Quick to the core(s)

In the GCN Lab's first review of dual-core notebooks, performance is a given

Could it be that, finally, one of the biggest CPU claims of recent years has actually proved to be true? With dual-core notebook PCs, it appears that Intel Corp. and Advanced Micro Devices Inc. might be right: Clock speed matters little'if at all.

This is the first GCN Lab roundup of dual-core notebooks. And although we're working from a base of just seven laptops, we've noticed something about these systems. Intel's Core Duo processor is fast and efficient no matter how fast the clock is going. So, a smart buyer shouldn't obsess about differences within the Core Duo line. Rather, you should spend money on other features such as cellular broadband radios and integrated biometrics.

The fact is, the price difference between a 1.6-GHz and a 2-GHZz Core Duo CPU can be about $300. But if our tests are any indication, you're not going to get a significant speed bump from that investment. Actually, less might be more.

The GCN Lab brought in seven dual-core notebooks for testing. These are mainstream, business-class laptops from Acer, Dell, Gateway, Hewlett-Packard, Lenovo, Sony and Toshiba. All had Core Duos, in clock speeds ranging from 1.6 GHz to 2 GHz.

The fastest system? It was a Lenovo ThinkPad T60 that not only had one of the slowest CPU clocks, but also just 512MB of RAM.

It's important to note that the GCN/Alterion benchmark scores for this review are a good indication of the relative performance of these systems, but we can't say for certain whether today's notebooks are significantly faster than last year's (although anecdotally, that's our conclusion, based on extensive usage). That's because the benchmarks have changed.

This is the first time we've employed updated tests from Conshohocken, Pa.-based Alterion Inc. Alterion holds a GSA schedule for government IT services and has been providing GCN with benchmark tests for years. But this review marks the first use of tests with native dual-core support. In 2005, the GCN Lab was able to jury-rig existing benchmarks to run on dual-core desktops. The results were excellent, but it was important that GCN and Alterion settle on an updated test that could be used on multicore systems of the future.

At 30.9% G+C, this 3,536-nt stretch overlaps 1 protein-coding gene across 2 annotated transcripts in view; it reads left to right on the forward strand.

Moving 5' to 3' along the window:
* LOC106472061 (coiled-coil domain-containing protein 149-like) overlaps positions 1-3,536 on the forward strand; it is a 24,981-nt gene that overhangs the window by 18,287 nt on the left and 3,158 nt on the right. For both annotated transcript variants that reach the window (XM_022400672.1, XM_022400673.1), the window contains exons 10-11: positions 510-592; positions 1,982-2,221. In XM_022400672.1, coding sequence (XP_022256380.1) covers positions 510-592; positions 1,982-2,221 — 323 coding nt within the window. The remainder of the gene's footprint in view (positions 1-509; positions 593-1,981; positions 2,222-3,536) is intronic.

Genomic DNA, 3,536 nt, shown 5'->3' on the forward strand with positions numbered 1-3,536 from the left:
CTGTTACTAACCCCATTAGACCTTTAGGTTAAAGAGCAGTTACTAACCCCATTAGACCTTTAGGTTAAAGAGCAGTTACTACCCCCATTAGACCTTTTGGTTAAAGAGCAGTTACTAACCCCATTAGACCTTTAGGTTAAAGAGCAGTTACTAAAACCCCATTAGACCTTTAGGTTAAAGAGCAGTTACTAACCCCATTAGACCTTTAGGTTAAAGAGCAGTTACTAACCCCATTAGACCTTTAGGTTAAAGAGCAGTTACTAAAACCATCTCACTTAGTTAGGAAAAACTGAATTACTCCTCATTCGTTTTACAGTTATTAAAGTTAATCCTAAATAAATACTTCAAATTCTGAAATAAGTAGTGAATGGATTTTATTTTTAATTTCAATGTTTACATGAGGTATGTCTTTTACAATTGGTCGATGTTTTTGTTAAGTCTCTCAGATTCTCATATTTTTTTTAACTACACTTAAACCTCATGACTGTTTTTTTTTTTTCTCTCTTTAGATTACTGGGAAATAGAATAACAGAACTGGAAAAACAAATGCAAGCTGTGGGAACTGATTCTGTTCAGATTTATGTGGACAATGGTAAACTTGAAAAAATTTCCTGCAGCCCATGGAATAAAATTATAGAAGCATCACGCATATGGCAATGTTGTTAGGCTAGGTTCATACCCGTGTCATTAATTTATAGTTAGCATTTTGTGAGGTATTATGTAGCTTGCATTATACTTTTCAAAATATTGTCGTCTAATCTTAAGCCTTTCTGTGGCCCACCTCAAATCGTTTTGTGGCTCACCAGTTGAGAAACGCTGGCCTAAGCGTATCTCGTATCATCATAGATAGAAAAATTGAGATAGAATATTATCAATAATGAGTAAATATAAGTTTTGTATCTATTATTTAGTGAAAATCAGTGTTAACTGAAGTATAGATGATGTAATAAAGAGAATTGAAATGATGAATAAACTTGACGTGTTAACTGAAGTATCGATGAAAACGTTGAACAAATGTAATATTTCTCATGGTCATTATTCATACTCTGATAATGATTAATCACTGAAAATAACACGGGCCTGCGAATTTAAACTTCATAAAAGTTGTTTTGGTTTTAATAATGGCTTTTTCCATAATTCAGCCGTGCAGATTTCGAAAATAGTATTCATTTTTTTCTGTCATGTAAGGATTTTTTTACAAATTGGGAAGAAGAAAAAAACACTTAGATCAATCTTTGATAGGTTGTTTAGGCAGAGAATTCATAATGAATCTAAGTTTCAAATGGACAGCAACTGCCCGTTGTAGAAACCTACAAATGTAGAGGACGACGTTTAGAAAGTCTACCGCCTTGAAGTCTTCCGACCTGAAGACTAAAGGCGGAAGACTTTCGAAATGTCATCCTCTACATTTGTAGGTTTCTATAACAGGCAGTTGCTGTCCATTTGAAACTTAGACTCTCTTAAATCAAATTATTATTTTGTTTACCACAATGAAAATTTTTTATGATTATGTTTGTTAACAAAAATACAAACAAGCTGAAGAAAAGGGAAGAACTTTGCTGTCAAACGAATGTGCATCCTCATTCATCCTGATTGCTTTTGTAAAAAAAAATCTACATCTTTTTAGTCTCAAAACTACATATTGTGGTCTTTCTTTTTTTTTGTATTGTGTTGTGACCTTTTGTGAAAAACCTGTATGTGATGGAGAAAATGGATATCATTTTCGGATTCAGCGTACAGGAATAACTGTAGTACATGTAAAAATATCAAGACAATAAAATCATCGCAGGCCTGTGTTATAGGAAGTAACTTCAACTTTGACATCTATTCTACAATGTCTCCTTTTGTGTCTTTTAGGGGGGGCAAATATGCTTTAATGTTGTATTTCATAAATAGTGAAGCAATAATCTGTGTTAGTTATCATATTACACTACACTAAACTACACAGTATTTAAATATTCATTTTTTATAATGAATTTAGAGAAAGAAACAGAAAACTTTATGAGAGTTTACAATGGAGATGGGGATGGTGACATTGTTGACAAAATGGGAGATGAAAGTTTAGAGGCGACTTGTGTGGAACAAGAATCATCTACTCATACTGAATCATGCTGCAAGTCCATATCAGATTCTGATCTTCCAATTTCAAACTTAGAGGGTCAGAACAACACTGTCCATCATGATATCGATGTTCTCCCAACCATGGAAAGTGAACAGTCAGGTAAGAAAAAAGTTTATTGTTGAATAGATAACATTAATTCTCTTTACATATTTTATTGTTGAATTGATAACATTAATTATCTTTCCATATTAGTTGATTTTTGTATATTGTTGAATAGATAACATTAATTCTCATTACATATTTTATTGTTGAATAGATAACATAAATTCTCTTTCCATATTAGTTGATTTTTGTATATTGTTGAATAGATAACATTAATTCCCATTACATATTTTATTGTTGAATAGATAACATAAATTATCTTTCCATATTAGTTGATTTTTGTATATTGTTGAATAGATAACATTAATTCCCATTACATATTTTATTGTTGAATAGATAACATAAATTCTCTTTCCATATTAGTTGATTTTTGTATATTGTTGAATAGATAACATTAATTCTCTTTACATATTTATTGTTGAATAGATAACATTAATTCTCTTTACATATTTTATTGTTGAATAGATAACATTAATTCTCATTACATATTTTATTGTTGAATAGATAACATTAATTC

And although we'll always run application benchmarks, we'll be the first to admit that other things have become as important as raw speed.

What should you buy with the $300 you save by going with a 'lesser' dual-core processor? How about a bigger battery? These business systems typically have six-cell lithium ion batteries. But if you funnel $60 back into the Gateway M465-E, for instance, and you can get a 12-cell version that lasts more than twice as long in some cases. What's more, the Dell Latitude D620, HP Compaq nc6320 and Sony Vaio VGN-SZ180PC can be had with integrated cellular broadband radios, which do wonders for your ability to work anywhere.

So don't sweat clock speeds in dual-core processors. These systems can handle more than you'll likely throw at them. Focus on better applications of technology, and today's portables will help you operate more effectively.

Chief technology editor Brad Grimes contributed to this review.

About the Author

Greg Crowe is a former GCN staff writer who covered mobile technology.


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